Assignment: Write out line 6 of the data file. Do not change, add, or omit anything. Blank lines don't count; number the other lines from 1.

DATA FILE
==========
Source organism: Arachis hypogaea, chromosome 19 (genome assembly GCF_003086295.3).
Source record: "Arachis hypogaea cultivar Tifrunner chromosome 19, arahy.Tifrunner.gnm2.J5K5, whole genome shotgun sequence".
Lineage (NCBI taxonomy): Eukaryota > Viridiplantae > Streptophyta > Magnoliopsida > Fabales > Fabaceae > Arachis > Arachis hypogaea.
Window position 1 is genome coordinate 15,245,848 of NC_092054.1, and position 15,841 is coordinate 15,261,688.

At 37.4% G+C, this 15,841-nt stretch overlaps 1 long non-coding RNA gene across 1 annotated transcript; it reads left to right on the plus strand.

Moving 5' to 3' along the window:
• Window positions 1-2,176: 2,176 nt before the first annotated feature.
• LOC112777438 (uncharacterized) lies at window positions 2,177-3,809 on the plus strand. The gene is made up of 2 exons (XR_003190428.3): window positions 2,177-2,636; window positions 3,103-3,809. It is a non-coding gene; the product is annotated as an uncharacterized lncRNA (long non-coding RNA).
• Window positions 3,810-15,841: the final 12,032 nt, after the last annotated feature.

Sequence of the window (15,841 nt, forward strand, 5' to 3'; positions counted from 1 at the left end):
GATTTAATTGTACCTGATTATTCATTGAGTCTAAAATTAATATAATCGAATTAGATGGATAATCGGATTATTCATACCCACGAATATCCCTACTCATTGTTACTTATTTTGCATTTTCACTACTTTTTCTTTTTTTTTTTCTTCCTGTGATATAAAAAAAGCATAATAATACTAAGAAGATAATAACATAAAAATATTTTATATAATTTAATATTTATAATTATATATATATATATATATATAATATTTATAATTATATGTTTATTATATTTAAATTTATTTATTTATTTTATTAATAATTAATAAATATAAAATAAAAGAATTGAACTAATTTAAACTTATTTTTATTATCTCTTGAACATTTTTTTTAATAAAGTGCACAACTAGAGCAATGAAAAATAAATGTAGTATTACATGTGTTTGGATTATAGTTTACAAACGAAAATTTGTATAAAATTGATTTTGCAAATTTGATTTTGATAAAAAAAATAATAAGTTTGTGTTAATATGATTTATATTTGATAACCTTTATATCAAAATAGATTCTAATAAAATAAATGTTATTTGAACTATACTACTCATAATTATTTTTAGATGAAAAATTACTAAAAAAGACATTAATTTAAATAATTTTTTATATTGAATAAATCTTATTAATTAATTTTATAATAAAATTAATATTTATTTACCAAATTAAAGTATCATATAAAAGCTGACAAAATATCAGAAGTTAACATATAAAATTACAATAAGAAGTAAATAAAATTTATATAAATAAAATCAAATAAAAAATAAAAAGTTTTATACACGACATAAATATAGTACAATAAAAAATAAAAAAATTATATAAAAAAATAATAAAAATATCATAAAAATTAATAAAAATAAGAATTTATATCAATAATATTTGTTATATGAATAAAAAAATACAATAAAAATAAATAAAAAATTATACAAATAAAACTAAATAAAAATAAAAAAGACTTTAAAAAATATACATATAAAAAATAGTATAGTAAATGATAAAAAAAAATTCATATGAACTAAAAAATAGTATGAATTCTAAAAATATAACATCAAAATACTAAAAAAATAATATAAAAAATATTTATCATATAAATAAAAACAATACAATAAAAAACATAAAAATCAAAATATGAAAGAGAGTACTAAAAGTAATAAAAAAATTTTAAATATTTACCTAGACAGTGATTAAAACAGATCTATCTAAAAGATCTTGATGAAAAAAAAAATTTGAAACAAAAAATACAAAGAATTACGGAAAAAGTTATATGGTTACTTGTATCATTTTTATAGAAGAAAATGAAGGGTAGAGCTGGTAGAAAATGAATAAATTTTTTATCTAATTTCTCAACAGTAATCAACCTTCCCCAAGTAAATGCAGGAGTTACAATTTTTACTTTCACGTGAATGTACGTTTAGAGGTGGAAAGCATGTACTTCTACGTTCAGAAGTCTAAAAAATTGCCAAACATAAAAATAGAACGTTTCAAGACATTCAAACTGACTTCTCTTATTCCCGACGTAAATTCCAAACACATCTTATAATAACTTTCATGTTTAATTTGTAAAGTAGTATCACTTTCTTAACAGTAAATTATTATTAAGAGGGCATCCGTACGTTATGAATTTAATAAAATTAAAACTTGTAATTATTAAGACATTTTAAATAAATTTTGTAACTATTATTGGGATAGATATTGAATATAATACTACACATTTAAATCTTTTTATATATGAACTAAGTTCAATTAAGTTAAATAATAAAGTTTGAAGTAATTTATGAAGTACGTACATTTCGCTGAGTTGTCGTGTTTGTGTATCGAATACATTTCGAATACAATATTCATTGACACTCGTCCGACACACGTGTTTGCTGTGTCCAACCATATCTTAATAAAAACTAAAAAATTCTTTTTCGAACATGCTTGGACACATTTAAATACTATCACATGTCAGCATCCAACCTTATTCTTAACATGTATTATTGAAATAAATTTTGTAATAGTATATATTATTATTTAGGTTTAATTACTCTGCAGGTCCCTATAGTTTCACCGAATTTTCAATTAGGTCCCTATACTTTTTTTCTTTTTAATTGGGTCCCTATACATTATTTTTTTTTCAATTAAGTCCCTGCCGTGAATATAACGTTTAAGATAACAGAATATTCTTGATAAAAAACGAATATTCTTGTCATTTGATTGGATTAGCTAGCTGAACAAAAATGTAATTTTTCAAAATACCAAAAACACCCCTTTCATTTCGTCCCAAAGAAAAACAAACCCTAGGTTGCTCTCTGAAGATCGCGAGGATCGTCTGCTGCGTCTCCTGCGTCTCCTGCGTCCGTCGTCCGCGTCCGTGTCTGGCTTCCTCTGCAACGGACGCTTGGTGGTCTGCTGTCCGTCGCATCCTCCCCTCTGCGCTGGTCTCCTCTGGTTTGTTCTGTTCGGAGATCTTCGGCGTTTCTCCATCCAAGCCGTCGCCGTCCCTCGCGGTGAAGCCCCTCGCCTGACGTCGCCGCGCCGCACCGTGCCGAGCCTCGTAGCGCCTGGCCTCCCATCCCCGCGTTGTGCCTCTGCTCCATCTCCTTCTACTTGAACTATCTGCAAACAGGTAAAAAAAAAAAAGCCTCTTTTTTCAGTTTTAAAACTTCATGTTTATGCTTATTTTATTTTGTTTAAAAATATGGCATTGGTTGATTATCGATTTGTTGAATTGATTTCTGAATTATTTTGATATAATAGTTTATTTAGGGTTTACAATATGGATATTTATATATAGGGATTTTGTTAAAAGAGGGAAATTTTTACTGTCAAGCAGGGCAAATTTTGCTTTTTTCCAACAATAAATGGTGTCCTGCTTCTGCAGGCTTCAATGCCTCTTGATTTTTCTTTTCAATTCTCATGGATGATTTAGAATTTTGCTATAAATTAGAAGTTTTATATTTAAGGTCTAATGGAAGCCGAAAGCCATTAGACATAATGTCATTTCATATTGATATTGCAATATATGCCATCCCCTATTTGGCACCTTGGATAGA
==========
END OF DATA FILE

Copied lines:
Moving 5' to 3' along the window: